Tech Trends: ASIS Technology Wrap-up

Nov. 10, 2015
If you missed anything innovative on the show floor, chances are you will find it here

With ASIS 2015 in the books, let’s take a look at the technologies that caught my eye at the recent Anaheim show:

Video Surveillance

Panoramic cameras still grabbed my attention, where companies like Pelco and Digital Watchdog continue to evolve the secret sauce that makes these devices usable. I refer to the software that stitches the images from multiple sensors together seamlessly and renders both panoramic views and custom views with selected areas of varying definition.

4K cameras based on H.264 compression were on wide display, while Avigilon highlighted its new 30 MP 7K camera, with images up to 6 fps at 7360x4128 — also based on H.264 AVC.  

James Marcella, Technical Director for Axis Communications, and I agreed that H.265 cameras are probably 18-24 months away from significant introduction to the market; however, Axis highlighted its “Zipstream” technology, available in a number of their cameras. The technology compresses regions of interest to a lesser degree than, let’s say, the background scene, while staying within the H.264 standard. The Dynamic GOP (Group of Pictures) feature spaces out data-intensive I-frames when there’s little or no motion in a scene. Both measures allow forensic value to be maintained while reducing data rate.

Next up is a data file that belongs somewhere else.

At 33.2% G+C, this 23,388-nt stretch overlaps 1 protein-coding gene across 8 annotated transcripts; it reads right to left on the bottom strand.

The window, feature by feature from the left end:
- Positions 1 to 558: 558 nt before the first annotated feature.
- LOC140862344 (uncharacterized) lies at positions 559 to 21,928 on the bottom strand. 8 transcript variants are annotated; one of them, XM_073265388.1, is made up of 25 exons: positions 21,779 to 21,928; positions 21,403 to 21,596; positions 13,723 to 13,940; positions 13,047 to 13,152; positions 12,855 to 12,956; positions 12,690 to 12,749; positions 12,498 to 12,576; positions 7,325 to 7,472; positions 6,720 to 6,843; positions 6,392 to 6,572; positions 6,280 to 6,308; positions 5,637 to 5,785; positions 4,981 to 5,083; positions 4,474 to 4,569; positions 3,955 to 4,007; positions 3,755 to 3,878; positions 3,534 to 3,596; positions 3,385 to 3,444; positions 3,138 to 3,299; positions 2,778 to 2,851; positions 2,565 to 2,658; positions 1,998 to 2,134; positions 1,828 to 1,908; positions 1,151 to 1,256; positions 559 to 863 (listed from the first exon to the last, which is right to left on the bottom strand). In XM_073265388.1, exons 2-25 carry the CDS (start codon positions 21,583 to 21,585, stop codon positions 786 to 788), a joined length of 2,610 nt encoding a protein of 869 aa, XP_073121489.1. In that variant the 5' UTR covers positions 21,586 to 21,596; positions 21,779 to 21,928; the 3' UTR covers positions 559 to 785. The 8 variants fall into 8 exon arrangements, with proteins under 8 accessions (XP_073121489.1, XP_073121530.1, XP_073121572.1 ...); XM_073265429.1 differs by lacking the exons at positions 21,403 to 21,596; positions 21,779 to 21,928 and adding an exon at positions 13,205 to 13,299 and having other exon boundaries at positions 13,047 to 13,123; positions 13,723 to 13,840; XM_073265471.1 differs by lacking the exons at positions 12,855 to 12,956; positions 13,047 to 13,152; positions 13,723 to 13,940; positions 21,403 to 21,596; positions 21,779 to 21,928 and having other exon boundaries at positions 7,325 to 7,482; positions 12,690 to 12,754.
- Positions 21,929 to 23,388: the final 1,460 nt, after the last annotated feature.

DVTel continues to make cyber defense a high priority, taking the approach that only a complete end-end solution can guarantee cyber security. This includes switches with “PORTection Network Access Control” to police identification and authentication of client devices. PORTection is pre-staged and pre-configured on the 8-port or 24-port switches, and the corresponding UI displays the IP and MAC addresses of the device connected to a port and its authentication status.

Mobotix added an interesting enhancement to its thermal cameras, in which you can now define a region of interest within the camera’s FOV to display the temperature in that region. While I would expect accuracy to drop off significantly with distance, I think that creative minds can find interesting uses for such a feature, with heat detection being an obvious one.

MicroPower Technologies received an ASIS award for its Solveil HD product, a solar powered, wireless video surveillance system, providing up to 720p resolution in an IP66-rated enclosure. Nominal power consumption is a low .75 watt.

I had an interesting conversation with Carl Huntsman of Digital Watchdog concerning HD video over coax, which they have branded as AHD. Hikvision has a similar system referred to as TVI, and there are other industry variations. With this technology, uncompressed high definition video is sent over coaxial cable, allowing the use of existing infrastructure without requiring IT skills to support it. This makes it suitable for technicians working in less sophisticated non-networked environments, low-cost installations with existing coax, or in situations where there is fear — for whatever reason — concerning surveillance video on a network.